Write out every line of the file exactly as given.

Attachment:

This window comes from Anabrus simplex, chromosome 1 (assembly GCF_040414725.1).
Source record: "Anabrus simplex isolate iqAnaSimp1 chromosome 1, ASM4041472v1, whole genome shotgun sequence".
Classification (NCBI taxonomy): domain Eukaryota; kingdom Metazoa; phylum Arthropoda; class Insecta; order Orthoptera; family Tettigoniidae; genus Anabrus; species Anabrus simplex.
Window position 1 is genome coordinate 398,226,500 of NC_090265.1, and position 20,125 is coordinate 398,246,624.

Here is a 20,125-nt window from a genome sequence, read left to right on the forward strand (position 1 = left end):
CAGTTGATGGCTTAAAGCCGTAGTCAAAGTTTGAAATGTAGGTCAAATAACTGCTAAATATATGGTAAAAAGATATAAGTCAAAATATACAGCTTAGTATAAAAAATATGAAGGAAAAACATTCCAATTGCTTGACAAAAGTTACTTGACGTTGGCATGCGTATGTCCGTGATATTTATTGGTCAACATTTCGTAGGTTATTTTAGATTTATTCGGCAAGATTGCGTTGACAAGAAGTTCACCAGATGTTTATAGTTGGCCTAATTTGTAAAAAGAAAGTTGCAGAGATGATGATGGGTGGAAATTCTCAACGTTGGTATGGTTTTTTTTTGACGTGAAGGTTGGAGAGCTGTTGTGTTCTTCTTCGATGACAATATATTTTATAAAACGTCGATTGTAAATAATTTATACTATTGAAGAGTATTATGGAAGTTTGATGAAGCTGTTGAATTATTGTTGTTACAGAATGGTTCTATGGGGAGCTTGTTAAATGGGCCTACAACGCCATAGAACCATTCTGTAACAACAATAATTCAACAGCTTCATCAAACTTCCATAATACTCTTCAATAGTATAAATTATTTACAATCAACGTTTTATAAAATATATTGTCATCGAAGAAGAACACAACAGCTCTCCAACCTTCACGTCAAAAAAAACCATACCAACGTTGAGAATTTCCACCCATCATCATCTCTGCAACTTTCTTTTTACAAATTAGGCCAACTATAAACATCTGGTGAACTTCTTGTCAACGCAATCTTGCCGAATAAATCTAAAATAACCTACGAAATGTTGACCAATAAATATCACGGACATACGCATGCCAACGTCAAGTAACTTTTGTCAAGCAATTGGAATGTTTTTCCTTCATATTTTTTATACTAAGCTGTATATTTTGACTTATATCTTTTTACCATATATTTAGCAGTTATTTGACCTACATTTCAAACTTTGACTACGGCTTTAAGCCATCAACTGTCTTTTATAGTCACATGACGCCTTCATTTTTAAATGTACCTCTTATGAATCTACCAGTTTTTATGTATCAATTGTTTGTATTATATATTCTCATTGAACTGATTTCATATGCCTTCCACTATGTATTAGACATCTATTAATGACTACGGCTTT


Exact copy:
This window comes from Anabrus simplex, chromosome 1 (assembly GCF_040414725.1).
Source record: "Anabrus simplex isolate iqAnaSimp1 chromosome 1, ASM4041472v1, whole genome shotgun sequence".
Classification (NCBI taxonomy): domain Eukaryota; kingdom Metazoa; phylum Arthropoda; class Insecta; order Orthoptera; family Tettigoniidae; genus Anabrus; species Anabrus simplex.
Window position 1 is genome coordinate 398,226,500 of NC_090265.1, and position 20,125 is coordinate 398,246,624.

Here is a 20,125-nt window from a genome sequence, read left to right on the forward strand (position 1 = left end):
CAGTTGATGGCTTAAAGCCGTAGTCAAAGTTTGAAATGTAGGTCAAATAACTGCTAAATATATGGTAAAAAGATATAAGTCAAAATATACAGCTTAGTATAAAAAATATGAAGGAAAAACATTCCAATTGCTTGACAAAAGTTACTTGACGTTGGCATGCGTATGTCCGTGATATTTATTGGTCAACATTTCGTAGGTTATTTTAGATTTATTCGGCAAGATTGCGTTGACAAGAAGTTCACCAGATGTTTATAGTTGGCCTAATTTGTAAAAAGAAAGTTGCAGAGATGATGATGGGTGGAAATTCTCAACGTTGGTATGGTTTTTTTTTGACGTGAAGGTTGGAGAGCTGTTGTGTTCTTCTTCGATGACAATATATTTTATAAAACGTCGATTGTAAATAATTTATACTATTGAAGAGTATTATGGAAGTTTGATGAAGCTGTTGAATTATTGTTGTTACAGAATGGTTCTATGGGGAGCTTGTTAAATGGGCCTACAACGCCATAGAACCATTCTGTAACAACAATAATTCAACAGCTTCATCAAACTTCCATAATACTCTTCAATAGTATAAATTATTTACAATCAACGTTTTATAAAATATATTGTCATCGAAGAAGAACACAACAGCTCTCCAACCTTCACGTCAAAAAAAACCATACCAACGTTGAGAATTTCCACCCATCATCATCTCTGCAACTTTCTTTTTACAAATTAGGCCAACTATAAACATCTGGTGAACTTCTTGTCAACGCAATCTTGCCGAATAAATCTAAAATAACCTACGAAATGTTGACCAATAAATATCACGGACATACGCATGCCAACGTCAAGTAACTTTTGTCAAGCAATTGGAATGTTTTTCCTTCATATTTTTTATACTAAGCTGTATATTTTGACTTATATCTTTTTACCATATATTTAGCAGTTATTTGACCTACATTTCAAACTTTGACTACGGCTTTAAGCCATCAACTGTCTTTTATAGTCACATGACGCCTTCATTTTTAAATGTACCTCTTATGAATCTACCAGTTTTTATGTATCAATTGTTTGTATTATATATTCTCATTGAACTGATTTCATATGCCTTCCACTATGTATTAGACATCTATTAATGACTACGGCTTT